As your second hunch, it makes me giggle that you think people en masse taking the streets just like, happens overnight. N3 has been organized for for months. As much as I'd like to think the average person just has time to get into the streets non-stop around the clock because the police are cool with it, I'm not that naive or uninformed. Which is why I organize, rather than pout about what's going on and wait for other people to do things to make me feel better.

Your argument seems to largely be, "it would have made the police feel better if you'd had a permit!!" I wonder why that is the important narrative to you. When slashes to our public investment are targeted at every public sector except the police, why should their personal need to feel powerful over others be our focus of intent?
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@ws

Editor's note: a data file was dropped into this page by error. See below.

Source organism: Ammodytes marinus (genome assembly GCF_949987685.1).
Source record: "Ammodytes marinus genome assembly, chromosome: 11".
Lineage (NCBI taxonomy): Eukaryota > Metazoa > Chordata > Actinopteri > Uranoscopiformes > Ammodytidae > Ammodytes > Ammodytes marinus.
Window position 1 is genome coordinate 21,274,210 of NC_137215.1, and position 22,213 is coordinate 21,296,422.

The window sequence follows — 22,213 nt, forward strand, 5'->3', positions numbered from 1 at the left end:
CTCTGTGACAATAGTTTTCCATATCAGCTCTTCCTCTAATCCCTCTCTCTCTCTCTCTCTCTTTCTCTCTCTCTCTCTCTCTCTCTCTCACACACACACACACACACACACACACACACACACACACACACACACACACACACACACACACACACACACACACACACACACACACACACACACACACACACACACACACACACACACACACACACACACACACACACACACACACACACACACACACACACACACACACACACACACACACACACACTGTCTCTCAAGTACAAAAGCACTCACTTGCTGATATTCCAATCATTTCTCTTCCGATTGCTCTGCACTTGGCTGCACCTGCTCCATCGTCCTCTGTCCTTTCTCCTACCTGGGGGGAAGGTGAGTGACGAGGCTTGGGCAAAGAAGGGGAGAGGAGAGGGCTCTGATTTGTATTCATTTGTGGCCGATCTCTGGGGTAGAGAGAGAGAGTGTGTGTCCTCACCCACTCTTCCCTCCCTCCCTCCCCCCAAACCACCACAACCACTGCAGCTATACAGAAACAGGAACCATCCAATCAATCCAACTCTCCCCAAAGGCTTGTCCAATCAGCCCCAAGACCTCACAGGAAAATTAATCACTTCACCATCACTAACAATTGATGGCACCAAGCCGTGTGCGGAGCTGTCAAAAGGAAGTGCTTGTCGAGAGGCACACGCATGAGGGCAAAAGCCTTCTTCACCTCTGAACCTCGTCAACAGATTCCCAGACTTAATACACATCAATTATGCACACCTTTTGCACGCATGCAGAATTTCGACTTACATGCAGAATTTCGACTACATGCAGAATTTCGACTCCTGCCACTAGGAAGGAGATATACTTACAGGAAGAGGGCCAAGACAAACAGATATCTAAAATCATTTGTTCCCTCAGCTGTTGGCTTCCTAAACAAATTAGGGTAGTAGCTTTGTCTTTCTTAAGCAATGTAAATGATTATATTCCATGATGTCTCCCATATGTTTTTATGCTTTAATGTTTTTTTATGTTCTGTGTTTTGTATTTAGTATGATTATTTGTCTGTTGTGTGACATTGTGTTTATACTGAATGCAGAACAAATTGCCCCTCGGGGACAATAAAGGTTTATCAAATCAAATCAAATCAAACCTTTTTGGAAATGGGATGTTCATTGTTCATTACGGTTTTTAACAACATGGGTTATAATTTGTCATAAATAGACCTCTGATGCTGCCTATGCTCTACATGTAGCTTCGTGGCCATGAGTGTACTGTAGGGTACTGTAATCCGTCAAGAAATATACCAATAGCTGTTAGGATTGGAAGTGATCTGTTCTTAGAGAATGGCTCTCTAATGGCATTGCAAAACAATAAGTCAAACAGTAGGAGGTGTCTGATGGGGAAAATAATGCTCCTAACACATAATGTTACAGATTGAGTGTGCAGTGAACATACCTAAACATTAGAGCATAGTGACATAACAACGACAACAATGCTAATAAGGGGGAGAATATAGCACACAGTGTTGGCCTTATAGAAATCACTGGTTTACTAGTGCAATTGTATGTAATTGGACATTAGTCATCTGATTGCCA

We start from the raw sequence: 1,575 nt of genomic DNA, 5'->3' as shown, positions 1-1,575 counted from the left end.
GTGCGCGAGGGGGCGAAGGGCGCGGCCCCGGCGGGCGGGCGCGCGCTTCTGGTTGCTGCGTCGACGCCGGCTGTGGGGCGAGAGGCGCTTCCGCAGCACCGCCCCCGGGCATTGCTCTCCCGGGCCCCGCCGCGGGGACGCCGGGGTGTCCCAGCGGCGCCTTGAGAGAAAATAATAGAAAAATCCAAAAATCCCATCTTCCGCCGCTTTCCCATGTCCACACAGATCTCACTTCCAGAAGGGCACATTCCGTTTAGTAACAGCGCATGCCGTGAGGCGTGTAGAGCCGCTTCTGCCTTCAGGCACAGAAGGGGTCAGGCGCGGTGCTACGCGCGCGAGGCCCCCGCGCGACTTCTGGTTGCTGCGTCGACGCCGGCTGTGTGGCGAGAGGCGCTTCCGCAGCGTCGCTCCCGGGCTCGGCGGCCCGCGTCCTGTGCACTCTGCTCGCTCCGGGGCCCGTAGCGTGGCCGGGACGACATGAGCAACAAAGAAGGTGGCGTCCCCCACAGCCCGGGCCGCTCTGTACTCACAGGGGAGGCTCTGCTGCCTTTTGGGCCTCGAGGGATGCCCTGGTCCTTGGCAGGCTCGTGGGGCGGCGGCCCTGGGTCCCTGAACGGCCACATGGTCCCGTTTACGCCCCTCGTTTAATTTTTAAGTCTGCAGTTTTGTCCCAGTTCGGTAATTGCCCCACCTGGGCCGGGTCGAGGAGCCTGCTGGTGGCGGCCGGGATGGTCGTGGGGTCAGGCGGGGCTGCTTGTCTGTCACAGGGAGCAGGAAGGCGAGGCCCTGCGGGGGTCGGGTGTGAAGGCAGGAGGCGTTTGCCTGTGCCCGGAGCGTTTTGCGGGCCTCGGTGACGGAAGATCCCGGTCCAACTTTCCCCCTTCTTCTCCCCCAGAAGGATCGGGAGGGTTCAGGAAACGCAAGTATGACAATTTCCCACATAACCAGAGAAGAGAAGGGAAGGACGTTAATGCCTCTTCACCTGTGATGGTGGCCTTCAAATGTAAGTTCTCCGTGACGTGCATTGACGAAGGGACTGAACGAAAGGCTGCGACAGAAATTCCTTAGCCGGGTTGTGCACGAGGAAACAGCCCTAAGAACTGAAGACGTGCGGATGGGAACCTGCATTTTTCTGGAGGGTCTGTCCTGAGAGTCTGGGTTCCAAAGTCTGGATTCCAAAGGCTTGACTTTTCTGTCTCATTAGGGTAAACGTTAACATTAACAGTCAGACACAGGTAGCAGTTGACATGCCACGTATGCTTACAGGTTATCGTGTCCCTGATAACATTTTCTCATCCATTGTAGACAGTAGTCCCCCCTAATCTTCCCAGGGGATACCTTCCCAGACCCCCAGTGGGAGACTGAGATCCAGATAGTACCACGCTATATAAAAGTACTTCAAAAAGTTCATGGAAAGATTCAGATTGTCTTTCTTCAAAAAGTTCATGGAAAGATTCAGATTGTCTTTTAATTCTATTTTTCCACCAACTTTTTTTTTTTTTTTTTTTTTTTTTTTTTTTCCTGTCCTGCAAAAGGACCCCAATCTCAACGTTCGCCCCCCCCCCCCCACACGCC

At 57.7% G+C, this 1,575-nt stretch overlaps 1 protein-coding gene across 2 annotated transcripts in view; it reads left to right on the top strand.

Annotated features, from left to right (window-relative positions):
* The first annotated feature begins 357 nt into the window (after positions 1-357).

So you ride the bus for more than just work... welcome to the club. You must be pretty happy about the recent cuts to Tri-Met that have hampered public transportation services and raised fares by 45 cents a ride (that's a 25% increase over the course of one year, unprecedented in this city). That's what austerity looks like, and it creeps into the seams of our everyday business like an insidious black mold in a home that's not maintained. Our communities are our homes and it's our duty as members of the community to maintain them.

And when it comes to entitlement... that's an interesting thing to bring up. I remember when I was a kid, my parents' generation looked down on the people who served us our food, or cooked it. They would say "If you don't want to end up going to college, you need to stay in school, and get a college education." And that's exactly what I did. But now that tuition has doubled, debt has ballooned to $1 trillion (~24,000 dollars average per student), and there are no jobs other than flipping burgers (Economic Policy Institute cites a 53% unemployment or underemployment rate for college graduates), we're called "entitled" because we want something better. We want we were promised, and what we deserve. We're doing everything society told us to do and getting fucked harder for it. That's the "entitlement" you speak of. That's austerity.